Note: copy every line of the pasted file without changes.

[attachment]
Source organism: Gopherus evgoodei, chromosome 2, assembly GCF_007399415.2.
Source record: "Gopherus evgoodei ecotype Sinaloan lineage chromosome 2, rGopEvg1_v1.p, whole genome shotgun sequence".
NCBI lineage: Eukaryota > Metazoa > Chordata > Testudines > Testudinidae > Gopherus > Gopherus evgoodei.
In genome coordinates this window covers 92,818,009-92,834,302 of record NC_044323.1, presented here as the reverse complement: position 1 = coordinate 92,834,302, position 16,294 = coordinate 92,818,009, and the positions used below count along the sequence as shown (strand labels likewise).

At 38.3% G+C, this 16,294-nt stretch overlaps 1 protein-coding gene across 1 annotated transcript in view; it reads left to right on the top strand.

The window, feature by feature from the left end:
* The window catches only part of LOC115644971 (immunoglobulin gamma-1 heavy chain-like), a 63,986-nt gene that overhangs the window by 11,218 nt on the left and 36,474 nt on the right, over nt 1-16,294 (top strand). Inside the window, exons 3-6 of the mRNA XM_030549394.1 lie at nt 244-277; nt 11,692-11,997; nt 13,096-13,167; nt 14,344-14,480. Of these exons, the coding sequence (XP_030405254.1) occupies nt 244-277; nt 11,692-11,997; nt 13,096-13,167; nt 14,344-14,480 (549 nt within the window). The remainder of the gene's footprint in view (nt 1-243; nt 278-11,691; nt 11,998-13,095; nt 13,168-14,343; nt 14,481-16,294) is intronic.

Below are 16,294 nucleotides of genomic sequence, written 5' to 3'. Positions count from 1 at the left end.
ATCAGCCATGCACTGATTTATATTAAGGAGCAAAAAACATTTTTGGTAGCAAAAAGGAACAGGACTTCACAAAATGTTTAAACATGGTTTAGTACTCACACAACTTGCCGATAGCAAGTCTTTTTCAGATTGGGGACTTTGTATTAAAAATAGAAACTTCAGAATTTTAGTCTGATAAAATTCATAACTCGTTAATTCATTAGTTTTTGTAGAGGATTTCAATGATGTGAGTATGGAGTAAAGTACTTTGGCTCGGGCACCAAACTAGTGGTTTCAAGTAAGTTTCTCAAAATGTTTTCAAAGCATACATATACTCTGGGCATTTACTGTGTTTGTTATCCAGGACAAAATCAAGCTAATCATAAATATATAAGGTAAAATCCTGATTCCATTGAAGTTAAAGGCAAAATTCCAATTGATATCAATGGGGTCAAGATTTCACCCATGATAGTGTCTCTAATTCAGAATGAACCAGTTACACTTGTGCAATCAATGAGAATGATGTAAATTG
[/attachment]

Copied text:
Source organism: Gopherus evgoodei, chromosome 2, assembly GCF_007399415.2.
Source record: "Gopherus evgoodei ecotype Sinaloan lineage chromosome 2, rGopEvg1_v1.p, whole genome shotgun sequence".
NCBI lineage: Eukaryota > Metazoa > Chordata > Testudines > Testudinidae > Gopherus > Gopherus evgoodei.
In genome coordinates this window covers 92,818,009-92,834,302 of record NC_044323.1, presented here as the reverse complement: position 1 = coordinate 92,834,302, position 16,294 = coordinate 92,818,009, and the positions used below count along the sequence as shown (strand labels likewise).

At 38.3% G+C, this 16,294-nt stretch overlaps 1 protein-coding gene across 1 annotated transcript in view; it reads left to right on the top strand.

The window, feature by feature from the left end:
* The window catches only part of LOC115644971 (immunoglobulin gamma-1 heavy chain-like), a 63,986-nt gene that overhangs the window by 11,218 nt on the left and 36,474 nt on the right, over nt 1-16,294 (top strand). Inside the window, exons 3-6 of the mRNA XM_030549394.1 lie at nt 244-277; nt 11,692-11,997; nt 13,096-13,167; nt 14,344-14,480. Of these exons, the coding sequence (XP_030405254.1) occupies nt 244-277; nt 11,692-11,997; nt 13,096-13,167; nt 14,344-14,480 (549 nt within the window). The remainder of the gene's footprint in view (nt 1-243; nt 278-11,691; nt 11,998-13,095; nt 13,168-14,343; nt 14,481-16,294) is intronic.

Below are 16,294 nucleotides of genomic sequence, written 5' to 3'. Positions count from 1 at the left end.
ATCAGCCATGCACTGATTTATATTAAGGAGCAAAAAACATTTTTGGTAGCAAAAAGGAACAGGACTTCACAAAATGTTTAAACATGGTTTAGTACTCACACAACTTGCCGATAGCAAGTCTTTTTCAGATTGGGGACTTTGTATTAAAAATAGAAACTTCAGAATTTTAGTCTGATAAAATTCATAACTCGTTAATTCATTAGTTTTTGTAGAGGATTTCAATGATGTGAGTATGGAGTAAAGTACTTTGGCTCGGGCACCAAACTAGTGGTTTCAAGTAAGTTTCTCAAAATGTTTTCAAAGCATACATATACTCTGGGCATTTACTGTGTTTGTTATCCAGGACAAAATCAAGCTAATCATAAATATATAAGGTAAAATCCTGATTCCATTGAAGTTAAAGGCAAAATTCCAATTGATATCAATGGGGTCAAGATTTCACCCATGATAGTGTCTCTAATTCAGAATGAACCAGTTACACTTGTGCAATCAATGAGAATGATGTAAATTG